21 Applying the Label Professionalism is needed when applying label
Do not place torn or crooked label on bottle Label not to cover lot and expiration date on full bottle prescriptions Auxiliary labels must be easily read

22 Applying the Label Computer systems print label and information on one sheet Law requires certain information to be on label See list on page 121 for required label information

23 Technician’s Initials
Technicians should initial all orders filled by them Pharmacist gives final check-off and knows who filled it by initials Pharmacist can notify or ask technician if errors or questions occur Pharmacist must always sign off after completion

24 Auxiliary Labels Auxiliary labels usually printed with prescription label Drug classification, interactions, and side effects need to be known for auxiliary labels if not computerized

25 The Pharmacist’s Final Inspection
Passing the filled vial, along with medication container from shelf, and original prescription to the pharmacist is the last step in filling scripts Filling one prescription at a time is important to avoid errors Mark newly opened stock bottle with an X (do not cover NDC number or expiration date)

26 Computer Dispensing Systems
Two major versions of dispensing systems: One for filling outpatient prescriptions Those used in hospitals

27 Outpatient Dispensing Systems
Three primary reasons for using dispensing systems: Cut down on errors Increase productivity Inventory control Disadvantage–high cost

28 Inpatient Dispensing Systems
Hospitals need medications around the clock Computerized dispensing systems cut down on staffing needs; gives doctors and nurses access Control narcotics and track their movement

29 Inpatient Dispensing Systems
Robot dispensing machine incorporated into hospital pharmacies Dispenses unit-dose medications Fills with 99% accuracy

30 The Rights of a Patient Right dose Right medication Right route
Right time Right price Right dosage form Right patient

31 Pharmacist Consultations: When and Who Needs Them
First-time prescriptions flagged and pharmacist is alerted Patient needs consultation with new script Federal law–all new or changed prescriptions need consultation OBRA 1990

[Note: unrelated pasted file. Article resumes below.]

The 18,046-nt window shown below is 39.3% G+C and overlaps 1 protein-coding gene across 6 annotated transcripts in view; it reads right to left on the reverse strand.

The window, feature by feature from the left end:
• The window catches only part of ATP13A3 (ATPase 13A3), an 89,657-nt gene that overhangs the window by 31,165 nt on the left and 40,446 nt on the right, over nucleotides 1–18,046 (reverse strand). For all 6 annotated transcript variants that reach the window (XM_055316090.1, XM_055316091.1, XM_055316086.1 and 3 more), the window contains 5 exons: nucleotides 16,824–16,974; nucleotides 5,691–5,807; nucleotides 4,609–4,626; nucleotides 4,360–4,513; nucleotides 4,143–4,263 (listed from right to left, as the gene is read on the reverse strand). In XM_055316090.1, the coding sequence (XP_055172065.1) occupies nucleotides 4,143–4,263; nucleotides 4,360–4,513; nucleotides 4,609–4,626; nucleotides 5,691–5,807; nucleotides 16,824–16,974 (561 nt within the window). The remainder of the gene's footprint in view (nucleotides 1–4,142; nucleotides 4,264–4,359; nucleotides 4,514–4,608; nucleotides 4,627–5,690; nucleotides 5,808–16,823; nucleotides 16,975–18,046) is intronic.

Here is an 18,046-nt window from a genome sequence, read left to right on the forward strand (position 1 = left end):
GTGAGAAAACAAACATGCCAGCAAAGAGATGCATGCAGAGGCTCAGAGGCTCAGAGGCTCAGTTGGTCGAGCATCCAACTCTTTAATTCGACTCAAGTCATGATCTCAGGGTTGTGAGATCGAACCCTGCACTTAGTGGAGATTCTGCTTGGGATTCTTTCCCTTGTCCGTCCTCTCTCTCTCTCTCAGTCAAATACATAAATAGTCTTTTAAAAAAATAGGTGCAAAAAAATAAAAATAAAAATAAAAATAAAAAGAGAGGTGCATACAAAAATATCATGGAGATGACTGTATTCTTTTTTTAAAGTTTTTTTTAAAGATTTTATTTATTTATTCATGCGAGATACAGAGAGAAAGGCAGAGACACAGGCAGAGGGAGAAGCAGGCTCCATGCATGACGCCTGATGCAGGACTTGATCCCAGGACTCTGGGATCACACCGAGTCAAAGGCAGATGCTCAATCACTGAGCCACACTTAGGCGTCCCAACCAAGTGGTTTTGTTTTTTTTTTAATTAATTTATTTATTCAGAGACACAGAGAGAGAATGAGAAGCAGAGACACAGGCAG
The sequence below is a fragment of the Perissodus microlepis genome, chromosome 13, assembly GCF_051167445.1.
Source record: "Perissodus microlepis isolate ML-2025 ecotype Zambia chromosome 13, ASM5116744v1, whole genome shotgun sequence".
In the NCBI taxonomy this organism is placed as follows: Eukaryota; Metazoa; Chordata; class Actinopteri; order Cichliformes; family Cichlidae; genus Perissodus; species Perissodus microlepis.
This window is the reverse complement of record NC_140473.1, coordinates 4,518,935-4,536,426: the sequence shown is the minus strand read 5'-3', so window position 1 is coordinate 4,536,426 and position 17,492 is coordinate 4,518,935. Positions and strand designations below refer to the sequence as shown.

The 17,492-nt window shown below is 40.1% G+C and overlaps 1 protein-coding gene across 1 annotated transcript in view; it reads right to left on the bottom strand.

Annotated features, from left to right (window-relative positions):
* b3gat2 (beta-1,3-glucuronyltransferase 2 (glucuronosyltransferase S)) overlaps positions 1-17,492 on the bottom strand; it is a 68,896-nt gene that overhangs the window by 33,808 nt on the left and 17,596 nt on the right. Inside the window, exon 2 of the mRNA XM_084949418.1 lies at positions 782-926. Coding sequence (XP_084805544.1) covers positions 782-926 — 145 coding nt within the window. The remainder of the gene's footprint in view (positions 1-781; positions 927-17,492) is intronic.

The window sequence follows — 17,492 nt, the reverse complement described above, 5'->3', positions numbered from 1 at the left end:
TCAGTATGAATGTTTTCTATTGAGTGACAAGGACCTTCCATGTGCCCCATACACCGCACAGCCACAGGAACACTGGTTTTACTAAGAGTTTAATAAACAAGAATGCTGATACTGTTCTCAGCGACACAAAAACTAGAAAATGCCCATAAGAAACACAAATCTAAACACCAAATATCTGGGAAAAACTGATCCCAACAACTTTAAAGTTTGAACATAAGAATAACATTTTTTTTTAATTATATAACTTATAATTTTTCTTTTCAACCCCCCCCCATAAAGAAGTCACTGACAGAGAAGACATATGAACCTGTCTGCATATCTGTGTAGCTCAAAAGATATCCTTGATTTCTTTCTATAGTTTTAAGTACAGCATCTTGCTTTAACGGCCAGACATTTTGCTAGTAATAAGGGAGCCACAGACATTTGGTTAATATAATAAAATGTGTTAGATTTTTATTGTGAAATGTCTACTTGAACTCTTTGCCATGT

32 Miscellaneous Orders Technicians, clerks, and pharmacy interns fill refills and transfer prescriptions over the phone Technicians may phone and receive authorization for a prescription refill

33 Zero Refill Recorders Additional phone lines set up in pharmacies for refill Patient should allow two days to get proper authorization from prescriber

34 Transfers Previously filled prescriptions transferred by pharmacist from one pharmacy to another Boards of Pharmacy prefer transfer only one time Federal law states only narcotics be transferred one time

35 Filing Prescriptions Hard copy prescriptions manually filed
Hard copy filed for future reference Prescription kept on file for three years Prescription numbers used

36 Filing Prescriptions All controlled substances stamped with a red “C” 1 inch down on right hand side of prescription label for easy location All Scheduled II medications must be filed separately

37 Medication Pick-Up Patients can wait for prescriptions
Have it delivered Pick up another day by self or relative All third-party prescriptions must have a signature of the person receiving medication Check all ID before releasing medication for controlled substances

38 Billing No third-party coverage–patient charged full price
Each type of insurance has limitations

39 Changing Trends “Meat and potatoes” of pharmacy is interpreting, transcribing, producing a label, filling, and checking scripts OBRA 1990 requires consultation with patients Pharmacist moved away from filling counter and technician placed in front line